The American Journal of Managed Care May 2015
Results From a National Survey on Chronic Care Management by Health Plans
Our study shows that chronic care management programs have become a standard component of the overall approach used by health plans to manage the health of their populations, regardless of plan size, location, or ownership status. Also, health plan approaches to chronic care management are evolving. On the member-facing side, health plans are matching resources more closely to member needs through risk stratification and predictive modeling, which allows targeting of high-risk patients with resource-intense services. On the provider-facing side, plans are redesigning care delivery and payment models that include integration of health plan chronic care management services with provider office work flow. Internally, plans are bringing more components of their program inhouse to facilitate coordination and integration.
This evolution toward increased collaboration with providers in delivering chronic care services more closely mirrors elements of the Chronic Care Model.6 This shift is important because evidence suggests that “light-touch” models of chronic care management are not effective. The Medicare Health Support Demonstration,7 a trial of remote disease management, achieved only modest improvements in quality-of-care measures, with no significant reduction in the utilization and cost. In contrast, evidence appears to suggest that a combination of interventions that include patient education, clinical decision support, and reminders can lead to improved outcomes.8-10
First, with a response rate of 36%, we cannot rule out the possibility that the findings are not fully generalizable to all health plans. While participating and nonparticipating plans were statistically similar with respect to overall enrollment, region of operation, and ownership status, plans may have differed in non-observable characteristics. To mitigate this concern, the health plans respond-ing to the survey accounted for 51% of the commercial enrollees in our sample and 22% of the overall sampling frame of health plans with more than 50,000 commercial enrollees. The findings from our study therefore apply to a majority of the sample health plan enrollees and to almost a quarter of organizations. Additionally, since our sample was randomly drawn, we believe that these results can be reasonably extrapolated to a national population. Finally, this study was focused on health plans and does not reflect the experience of patients and providers who participate in these programs. Despite these limitations, our findings provide new insights into the practices of health plans in chronic care management.
We find that chronic care management programs have become a standard offering of health plans. To date, there is a lack of clear scientific evidence on the combinations of interventions and their relative intensity that can help to ensure improved outcomes for patients with chronic disease. Therefore, there is a need for well-designed studies in this area, including evidence on methods that are most effective for increasing patient participation and retention, and for achieving long-term behavioral change. The current unsatisfactory nature of the status quo presents an enormous opportunity to improve care and health for chronically ill patients.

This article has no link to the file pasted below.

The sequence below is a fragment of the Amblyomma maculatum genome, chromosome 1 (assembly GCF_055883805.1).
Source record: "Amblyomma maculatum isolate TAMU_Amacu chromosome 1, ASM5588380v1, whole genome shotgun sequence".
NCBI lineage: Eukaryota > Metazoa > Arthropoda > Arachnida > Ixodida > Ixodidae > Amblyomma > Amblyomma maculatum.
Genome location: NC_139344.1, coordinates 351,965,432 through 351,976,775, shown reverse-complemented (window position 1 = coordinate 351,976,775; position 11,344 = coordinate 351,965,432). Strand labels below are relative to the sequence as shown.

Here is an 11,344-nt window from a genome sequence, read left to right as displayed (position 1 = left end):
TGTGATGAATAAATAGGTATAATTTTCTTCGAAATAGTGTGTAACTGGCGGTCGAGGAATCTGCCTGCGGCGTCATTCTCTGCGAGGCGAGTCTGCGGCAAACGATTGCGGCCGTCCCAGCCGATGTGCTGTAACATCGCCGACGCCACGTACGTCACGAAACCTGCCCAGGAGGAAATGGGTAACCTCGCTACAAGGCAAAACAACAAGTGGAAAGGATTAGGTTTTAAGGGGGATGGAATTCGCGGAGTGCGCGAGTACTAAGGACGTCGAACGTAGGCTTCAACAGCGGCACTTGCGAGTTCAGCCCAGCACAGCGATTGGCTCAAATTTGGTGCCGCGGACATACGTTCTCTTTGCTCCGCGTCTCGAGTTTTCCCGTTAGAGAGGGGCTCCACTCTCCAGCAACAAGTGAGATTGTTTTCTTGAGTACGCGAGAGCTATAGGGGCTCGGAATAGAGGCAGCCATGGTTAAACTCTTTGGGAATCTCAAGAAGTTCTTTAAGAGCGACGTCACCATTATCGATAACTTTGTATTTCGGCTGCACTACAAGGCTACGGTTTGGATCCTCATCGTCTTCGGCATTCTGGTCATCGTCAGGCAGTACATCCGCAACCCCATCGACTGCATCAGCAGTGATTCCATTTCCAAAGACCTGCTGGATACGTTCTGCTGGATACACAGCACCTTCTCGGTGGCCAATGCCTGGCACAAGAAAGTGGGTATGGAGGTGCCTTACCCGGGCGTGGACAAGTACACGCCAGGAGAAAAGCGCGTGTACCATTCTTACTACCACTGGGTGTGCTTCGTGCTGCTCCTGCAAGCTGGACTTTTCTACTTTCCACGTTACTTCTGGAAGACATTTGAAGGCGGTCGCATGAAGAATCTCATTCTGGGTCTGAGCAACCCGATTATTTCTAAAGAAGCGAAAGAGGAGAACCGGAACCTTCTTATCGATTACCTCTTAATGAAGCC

The authors would like to thank the health plan staff that generously contributed their time and insights to the survey and the case studies. They also thank Liz Sloss, Lisa Klautzer and Todi Mengistu for their work on data acquisition and preparation, and Patrick Orr for his help in preparing this manuscript.
Author Affiliations: RAND Corporation, Boston, MA (SM), and Santa Monica, CA (RB); America’s Health Insurance Plans (AH), Washington, DC.
Source of Funding: America’s Health Insurance Plans Foundation.
Author Disclosures: Dr Mattke was a webinar speaker for Shape-Up, Inc. Dr Brook owns stock in Steris, United Health Group, and Complex Care Solutions. Dr Higgins reports no relationship or financial interest with any entity that would pose a conflict of interest with the subject matter of this article.
Authorship Information: Concept and design (RB, AH, SM); acquisition of data (SM); analysis and interpretation of data (SM, AH); drafting of the manuscript (AH, SM); critical revision of the manuscript for important intellectual content (RB, SM); statistical analysis (SM); provision of patients or study materials (AH); obtaining funding (RB, SM); administrative, technical, or logistic support (RB); and supervision (RB, AH, SM).
Address correspondence to: Soeren Mattke, MD, DSc, RAND Health Advisory Services, 20 Park Plaza #920, Boston, MA 02116. E-mail: firstname.lastname@example.org.
3. DeVol R, Bedroussian A, Charuworn A, et al. An unhealthy America: the economic burden of chronic disease [report]. Santa Monica, CA: Milken Institute; 2007.
5. America’s Health Insurance Plans. Health Insurance Plans’ Innovative Initiatives to Combat Cardiovascular Disease. Washington, DC: America’s Health Insurance Plans; 2012. http://www.ahip.org/Innovations_Series/. Accessed April 2015.
6. Wagner EH, Austin BT, Michael VK. Organizing care for patients with chronic illness. Milbank Q. 1996:74(4): 511-544.